Foood! There are simply no words to describe the heavenly taste of a delicious meal you spent hours preparing. Side note, I am truly baffled by the fact that it takes 2-3 hours to prepare a meal and all of 5 minutes to devour it. That should definitely be one of the wonders of the world.
Anyway, I embarked on a #YearofDeliciousness journey in 2017, to experiment with as many different recipes as I could in different food groups. It got so popular during the year that people began sending me photos of meals they prepared, asking if those meals would make it into the #yearofdeliciousness album. I said yes of course, because I am no Debbie Downer.
For this project, when making the selection of meals to prepare, meat won (of course) particularly goat meat. I quickly learnt that it has a unique smell, especially when you’re boiling it, doesn’t it? Guess that’s how you are sure that it’s goat meat, right?
I am going to share with you some of my favourite recipes used to prepare this meat:
1. Dry fry (cooked in a sufuria over a gas cooker):
I enjoy cooking goat meat A LOT! Especially because I found a meat supplier who delivers the most tender kind of meat- yummers for my tummers! This is how I prepare my dry fry:
- I always boil my meat before frying it ensuring that I have added salt, pepper and garlic – best natural spice ever.
- Once it’s boiled, I fry it with onions, green pepper and coriander (dhania). No tomatoes for this one, it’s super delicious.
2. Wet fry (cooked in a sufuria over a gas cooker):
I prepare this very similar to the first recipe, only this time, I add tomatoes and tomato paste, ginger and water to give it that stew feel. This is how I prepare my wet fry:
- As mentioned, I always boil my meat before frying it ensuring that I have added salt, pepper and garlic – best natural spice ever.
- Once it’s boiled, I fry it with onions, tomatoes, tomato paste, green pepper and coriander (dhania). I add in a little water before adding coriander to give it that soup needed to make it “wet fry”.
- If you like chillies, this is a great meal to toss those in.
3. Pan seared/Grilled (cooked on a pan over a gas cooker or a charcoal stove):
Over the course of my food experiments during the #yearofdeliciousness, I discovered the joys of pan searing goat meat. I don’t own an oven, so I had to get creative with different ways to make this type of meat. My advice would be to pan sear your meat in steak like strips similar to those served in restaurants. My go to methods are:
- Marinate the meat overnight or over your preferred duration of time – I’d say give it a minimum of 2 hours to give the meat a chance to absorb the flavour.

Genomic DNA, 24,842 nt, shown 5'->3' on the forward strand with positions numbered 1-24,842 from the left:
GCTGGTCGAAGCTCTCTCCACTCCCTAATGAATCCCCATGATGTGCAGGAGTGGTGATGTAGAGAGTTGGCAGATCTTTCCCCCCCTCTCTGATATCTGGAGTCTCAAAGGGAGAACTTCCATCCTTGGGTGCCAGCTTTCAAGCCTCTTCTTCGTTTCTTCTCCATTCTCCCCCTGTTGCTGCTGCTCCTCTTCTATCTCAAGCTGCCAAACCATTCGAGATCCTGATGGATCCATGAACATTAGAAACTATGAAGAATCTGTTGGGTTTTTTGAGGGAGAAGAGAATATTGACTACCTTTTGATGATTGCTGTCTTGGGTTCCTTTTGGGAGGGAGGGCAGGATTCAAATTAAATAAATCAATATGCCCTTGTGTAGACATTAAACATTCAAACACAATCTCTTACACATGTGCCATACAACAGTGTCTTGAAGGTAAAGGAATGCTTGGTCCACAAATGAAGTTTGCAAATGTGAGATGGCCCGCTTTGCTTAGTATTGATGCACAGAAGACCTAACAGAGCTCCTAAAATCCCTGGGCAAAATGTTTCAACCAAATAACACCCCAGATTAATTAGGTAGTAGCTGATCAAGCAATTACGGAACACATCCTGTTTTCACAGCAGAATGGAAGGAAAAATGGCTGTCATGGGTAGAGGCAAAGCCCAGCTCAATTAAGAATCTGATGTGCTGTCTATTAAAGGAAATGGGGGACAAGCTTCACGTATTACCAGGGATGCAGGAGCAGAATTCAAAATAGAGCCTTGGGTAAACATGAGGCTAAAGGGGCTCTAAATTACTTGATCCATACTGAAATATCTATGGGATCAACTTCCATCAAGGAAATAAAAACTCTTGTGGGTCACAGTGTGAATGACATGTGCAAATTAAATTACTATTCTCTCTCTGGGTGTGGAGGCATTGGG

- The marinade will consist of: salt, pepper, garlic, oregano or rosemary, cumin, paprika, lemon juice and oil.
There are two ways to pan sear the meat once you are done marinating:
- Wrap the meat in aluminium foil and place it on your hot pan (Note: do not oil the pan if you choose this method and check constantly to ensure the meat does not stick to the foil and burn. Oiling the foil will help with this)
- Place the meat on a pan with a little oil drizzled to prevent stickiness – use a non stick pan for this and cook over medium heat to your likeness. If you own a griddle, do not use oil on it and grill the meat over high heat, turning it based on how you like your meat done.
4. Boiling/Simmering slow cooking it to perfection (best if made on a jiko eg. Jikokoa):
There are times I prefer a simple meal and this is usually the best method to make a simple meal. I do it in two ways:
- Marinate the meat in salt, pepper and garlic then boil it till it becomes tender enough to eat.
- Simmer the meat over low heat with a little water to prevent it from sticking to the saucepan.
- Cut large chunks of onion, tomatoes and green pepper and add it to the meat for flavour and sauce.
- Super simple method and an extremely delicious meal to have on a cold night.
5. Goat sandwich (cooked on a pan over a gas cooker):
This type of meat can be very tender if you have the right kind of butcher. Once boiled and shredded, you can use it to make a delicious meat sandwich. I’d recommend pan toasting your bread, with butter applied on both sides, as opposed to using a sandwich maker. It gives the bread a certain crunch that you may miss from the sandwich maker.
The fillings I always go for are: meat, tomatoes, cheese if it’s available, sweet chilli sauce, ketchup and the best ingredient of all time – AVOCADO!
I hope these have been some helpful tips on how you can prepare your goat meat, if you are a fan, like I am. My favourite recipe from all the methods mentioned, is “Dry Fry”. I have perfected making this dish during this year. How do you prepare yours? I’d love to learn new recipes to add to my #YearOfDeliciousness.
- For working mums who may be busy with their kids, the boiling/simmering method is probably the best bet. It’s simple, quick and most importantly, delicious.
- If you would like some brownie points from your family this festive season gift your mother, grandmother or mother-in-law one of the amazing Jiko Safi la Kisasa from Upishi Digi for Christmas. Thank us Later!